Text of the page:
Of course there is always a morally questionable side to keeping animals captive (and more so if they are caught in the wild and not bred) but I fail to see how keeping tarantulas in a terrarium is any worse than keeping goldfish in an aquarium.

    Be careful so that you don’t condemn one practice and not the other on your personal feelings of disgust towards the ugly and repulsive, and because you can’t understand how anyone would want to do that….

    • 12 Poker Player 19 August 2011 at 17:51

      In many countries, the material conditions are already there for us not to require the use of animals except for medical and scientific purposes.

      So any use of animals other than for medical or scientific purpose is arguably “gratuitous”.

      But moral progress is always step by step. First the recognition of other tribes as equals. Then of other nations and races. Then the recognition that certain kinds of higher animals should have rights.

      For this kind of progression to happen, there is a special kind of argument we have to fight. It is this:

      You condemn A, but not B. But B is the same thing. So A is alright.

      • 13 Poker Player 19 August 2011 at 18:22

        Not exactly related, but funny – involves differences in attitudes toward lifeforms based on politics:

        “So you could think of these extreme left wing positions. These are people who, I guess, they don’t eat anything except for fruit and they think that trees should have the vote. These guys out here, these are the extreme right wing positions. So they think the poor shouldn’t have the vote and they eat immigrants. ”

        From a Yale University lecture on Game Theory.

      • 14 Poker Player 19 August 2011 at 21:37

        I am reminded of one of Gerald Giam’s (anti-gay opposition NCMP) arguments against legalizing homosexual acts – to be consistent, you also have to legalize bestiality (I am not sure if bestiality is illegal in Singapore). Using this moral framework, we could argue cruelty against animals…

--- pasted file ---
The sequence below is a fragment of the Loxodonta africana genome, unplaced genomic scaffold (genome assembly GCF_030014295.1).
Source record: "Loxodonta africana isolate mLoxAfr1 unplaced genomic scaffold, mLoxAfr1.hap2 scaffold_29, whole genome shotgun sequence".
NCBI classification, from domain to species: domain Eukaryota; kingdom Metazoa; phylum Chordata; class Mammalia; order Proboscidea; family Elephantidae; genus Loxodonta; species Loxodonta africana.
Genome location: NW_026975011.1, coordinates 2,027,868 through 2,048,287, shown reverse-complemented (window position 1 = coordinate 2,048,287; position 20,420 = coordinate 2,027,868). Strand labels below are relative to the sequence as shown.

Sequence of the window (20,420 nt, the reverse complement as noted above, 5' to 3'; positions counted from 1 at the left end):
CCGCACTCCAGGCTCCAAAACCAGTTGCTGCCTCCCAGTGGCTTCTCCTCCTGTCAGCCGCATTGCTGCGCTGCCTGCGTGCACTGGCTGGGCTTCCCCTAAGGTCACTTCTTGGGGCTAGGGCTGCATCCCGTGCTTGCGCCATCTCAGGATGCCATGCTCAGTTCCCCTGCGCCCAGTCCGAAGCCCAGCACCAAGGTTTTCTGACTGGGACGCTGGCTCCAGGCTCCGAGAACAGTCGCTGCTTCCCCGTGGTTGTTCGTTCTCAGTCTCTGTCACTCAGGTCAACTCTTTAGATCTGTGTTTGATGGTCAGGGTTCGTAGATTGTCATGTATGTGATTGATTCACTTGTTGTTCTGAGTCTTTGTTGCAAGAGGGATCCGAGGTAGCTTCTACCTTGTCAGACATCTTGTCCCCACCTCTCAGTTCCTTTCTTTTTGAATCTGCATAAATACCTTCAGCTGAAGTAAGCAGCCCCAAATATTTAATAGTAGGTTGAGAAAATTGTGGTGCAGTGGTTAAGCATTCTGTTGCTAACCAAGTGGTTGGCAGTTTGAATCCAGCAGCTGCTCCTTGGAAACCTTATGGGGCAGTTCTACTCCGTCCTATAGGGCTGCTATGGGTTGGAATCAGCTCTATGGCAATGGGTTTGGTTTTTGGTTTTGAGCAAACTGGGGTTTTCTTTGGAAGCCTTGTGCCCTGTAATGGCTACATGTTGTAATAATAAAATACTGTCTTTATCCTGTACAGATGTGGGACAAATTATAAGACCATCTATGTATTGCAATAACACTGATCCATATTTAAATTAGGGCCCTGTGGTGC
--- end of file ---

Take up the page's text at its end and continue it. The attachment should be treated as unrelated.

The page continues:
• 15 Poker Player 19 August 2011 at 21:49

        Or at the risk of straining credulity – animal rape?

      • 16 Anders 20 August 2011 at 04:37

        I’m completely aware of the flaw in that argument and I’m not trying to justify A (although, there is some nuance to this and I don’t really find neither goldfish nor tarantula keeping, reasonably done, to be much to be upset about).

        But all this is completely missing the point altogether!

        What I’m trying to say is that arguments like “since I personally don’t understand why people want to do X I conclude that they must have character flaw Y”, don’t belong on a blog concerned with gay rights. I don’t think I have to spell out the analogue examples for you.

  8. 17 Ben 19 August 2011 at 18:20

    Agree, pet keeping is actually very selfish, and sterilizing pet too, but nobody seems to care about that. What if one day gov decides to farm humans to make up the numbers for the economy, and impose mandatory sterilization for all low income earners? If want to talk about animals deserve respect, this is how disgusting pet keeping actually is.

    So animals deserve our respect in letting them live their own lives or not, or are they there for human use? Pick one or the other, don’t be a hypocrite.

  9. 18 pandamonium 19 August 2011 at 20:33

    “Why do people want to keep exotic, often dangerous animals? For sure, it’s got nothing to do with emotional connect; only domestic animals are capable of relating to people. I suspect it’s got something to do with bragging rights: the more dangerous the animal, the more the stupid guy thinks it gives him status and proves his manhood.”

    Why is there a need to get personal? Do you happen to have any evidence for that sweeping statement. How do you like it if I went around making wide sweeping statements that dont seem to have any basis about gays. Perhaps they are just animal lovers. I keep a snake in my bathtub, have done it for years, no harm or risk to anyone, so what is the problem. When was the last time you heard about snakes and spiders mauling to death the postman? Household pets are much more dangerous by far.

  10. 20 Fuzz 24 August 2011 at 23:26

    Quote: “What is $1,000 when someone can be killed by pythons, or for that matter venomous tarantulas?”

    Hi I like the ACRES cause and I generally speaking support your work for animal rights, but please do try to be more scientific and objective with your posts. You are doing yourself and your readers a disservice with statements such as the above which have no bearing in reality whatsoever.

    Tarantulas are not venomous killers.